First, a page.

The award-wining 2012 documentary film, Chasing Ice, paints a beautiful and profoundly disturbing picture of the rapid retreat of glaciers from our planet. This film was made by Jim Balog, who founded the Extreme Ice Survey in 2001 to document the dramatic impact of climate change on the polar regions of our planet.
In response to Harvard University’s refusal to divest from its fossil fuel stock, a recent mayor of Seattle, Mike McGinn, commented, “We're the first generation to see the effects of climate change, and the last generation who can do anything about it. To refuse to use every tool at our disposal in this fight – to embrace inaction – is to endorse a trajectory that
“Did you see the letters?” asked the little 7-year-old at my side. I had just returned from a trip overseas and was recounting some of the highlights. Letters?
“You know, while you were on the plane and looked down, could you see the letters? Like the ones on the maps?”
As I write this in late November 2013, Americans across the country are gathering together in their homes to give thanks. In southeastern Colorado, Cheyenne and Arapaho people are gathering together, too, but for a different reason. This week marks the 149th anniversary of the massacre at Sand Creek, where on November 29, 1864, the U.S.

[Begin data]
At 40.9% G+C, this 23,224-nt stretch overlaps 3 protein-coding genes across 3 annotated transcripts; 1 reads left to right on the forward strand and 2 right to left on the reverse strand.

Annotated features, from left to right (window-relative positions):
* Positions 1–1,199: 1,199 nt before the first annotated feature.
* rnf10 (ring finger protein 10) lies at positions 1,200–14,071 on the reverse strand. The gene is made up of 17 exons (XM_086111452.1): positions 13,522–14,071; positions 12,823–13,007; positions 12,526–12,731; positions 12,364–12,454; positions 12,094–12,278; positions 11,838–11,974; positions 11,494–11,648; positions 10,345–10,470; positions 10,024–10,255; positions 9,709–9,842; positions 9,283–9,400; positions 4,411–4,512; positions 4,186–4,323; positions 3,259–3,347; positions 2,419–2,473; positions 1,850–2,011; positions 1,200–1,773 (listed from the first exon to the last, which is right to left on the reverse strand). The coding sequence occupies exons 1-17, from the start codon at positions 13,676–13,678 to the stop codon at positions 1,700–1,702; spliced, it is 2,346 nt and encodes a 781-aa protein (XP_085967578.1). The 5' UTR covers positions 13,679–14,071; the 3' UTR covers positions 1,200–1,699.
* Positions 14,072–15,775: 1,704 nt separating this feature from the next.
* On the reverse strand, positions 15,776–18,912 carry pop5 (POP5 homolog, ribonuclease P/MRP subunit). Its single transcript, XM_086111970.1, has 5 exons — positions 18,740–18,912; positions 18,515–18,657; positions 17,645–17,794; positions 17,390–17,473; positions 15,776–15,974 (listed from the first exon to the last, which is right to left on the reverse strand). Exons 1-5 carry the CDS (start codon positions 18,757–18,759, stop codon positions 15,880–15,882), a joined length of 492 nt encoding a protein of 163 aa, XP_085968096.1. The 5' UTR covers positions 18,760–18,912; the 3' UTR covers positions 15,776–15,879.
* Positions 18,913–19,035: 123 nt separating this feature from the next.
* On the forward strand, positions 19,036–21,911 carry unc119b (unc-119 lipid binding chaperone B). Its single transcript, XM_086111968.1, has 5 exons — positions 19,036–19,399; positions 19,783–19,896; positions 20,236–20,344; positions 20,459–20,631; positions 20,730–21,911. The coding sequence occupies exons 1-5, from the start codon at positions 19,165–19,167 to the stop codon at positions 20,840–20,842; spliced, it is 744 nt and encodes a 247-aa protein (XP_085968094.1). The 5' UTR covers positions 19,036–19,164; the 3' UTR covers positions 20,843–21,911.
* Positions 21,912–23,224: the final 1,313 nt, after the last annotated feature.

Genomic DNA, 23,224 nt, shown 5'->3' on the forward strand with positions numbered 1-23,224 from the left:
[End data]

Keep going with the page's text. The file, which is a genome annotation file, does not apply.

During the buildup of the Vietnam War in 1967, several Friends families found themselves in Visalia, California, due to the establishment of the American Friends Service Committee’s Farm Labor Program. The program was focused on helping low-income families, especially farm workers, to form cooperative groups.
Though I am currently a sophomore at Haverford College, I can remember the college application process as if it were yesterday, especially the late nights writing essays that were attempts to sell myself to schools that were trying to sell themselves to me. They wanted my money; I wanted their education (and a hefty side of financial aid). The entire process was a lengthy and tiring ordeal fo